College of Natural Resources, UC Berkeley

PMB Assistant Professor Awarded Packard Fellowship

October 22, 2007

The David and Lucile Packard Foundation has named CNR’s Arash Komeili one of 20 new promising scientific researchers as a 2007 recipient of Packard Fellowships for Science and Engineering. He will receive an unrestricted research grant of $625,000 over five years.

Komeili, an assistant professor in the Department of Plant and Microbial Biology, is being honored for his work in elucidating the molecular mechanisms behind the formation of nanometer-sized magnetite crystals within the magnetosome organelles of magnetotactic bacteria.

The Fellowship Program was established in 1988 and arose out of David Packard's commitment to strengthening university-based science and engineering programs. By supporting unusually creative researchers early in their careers, the Foundation hopes to develop scientific leaders, further the work of promising young scientists and engineers, and support efforts to attract talented graduate students into university research in the United States.

Over the past nineteen years, the Fellowship Program has awarded 404 fellowships, totaling over $232 million to fund research in a broad range of disciplines that includes physics, chemistry, mathematics, biology, astronomy, computer science, earth science, ocean science, and all branches of engineering. It is among the nation's largest nongovernmental program designed to seek out and reward the pursuit of scientific discovery with "no strings attached" support.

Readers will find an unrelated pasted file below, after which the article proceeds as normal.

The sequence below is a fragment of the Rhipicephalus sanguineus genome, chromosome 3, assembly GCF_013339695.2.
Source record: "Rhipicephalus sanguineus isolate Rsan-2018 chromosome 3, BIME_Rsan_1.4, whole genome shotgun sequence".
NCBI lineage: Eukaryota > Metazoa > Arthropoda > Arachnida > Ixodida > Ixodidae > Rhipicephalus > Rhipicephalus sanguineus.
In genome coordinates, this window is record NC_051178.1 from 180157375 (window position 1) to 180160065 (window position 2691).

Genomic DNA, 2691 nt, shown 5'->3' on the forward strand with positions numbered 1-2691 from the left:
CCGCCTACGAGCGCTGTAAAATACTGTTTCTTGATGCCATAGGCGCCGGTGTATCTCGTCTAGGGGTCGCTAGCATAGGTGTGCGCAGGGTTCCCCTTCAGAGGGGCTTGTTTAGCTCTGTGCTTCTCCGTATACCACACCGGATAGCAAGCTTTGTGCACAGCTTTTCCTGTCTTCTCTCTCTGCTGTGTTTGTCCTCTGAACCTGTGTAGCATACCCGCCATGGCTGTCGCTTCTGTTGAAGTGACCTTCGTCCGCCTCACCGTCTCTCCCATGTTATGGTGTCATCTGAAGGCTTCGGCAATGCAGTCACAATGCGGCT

The 2007 Fellows were nominated by presidents of 50 universities that participate in the Fellowship program. The 100 nominations were reviewed by the Fellowship Advisory Panel, a group of nationally recognized scientists, which then recommended 20 Fellows for approval by the Packard Foundation Board of Trustees.

Categories

CNR Calendar

Monthly Archives


Recent Posts

Partnership to Advance Cooperative Extension
Persistent methodological flaw undermines biodiversity conservation in tropical forests
Conservatives can be persuaded to care more about the environment, study finds
New gene found that turns carbs into fat, could be target for future drugs
Plants and soils could accelerate climate's warming, study warns
Estrogenic plants linked to hormone, behavioral changes
Scientists look to Hawaii’s bugs for clues to origins of biodiversity
New Wetland Design Shows Leap in Cleansing Toxins from Salton Sea
Arsenic-Tainted South Berkeley Lot Focus of Rehab Project
New Interview With Biochemist Andrew Benson Is Online

Syndication

Subscribe to this blog's feed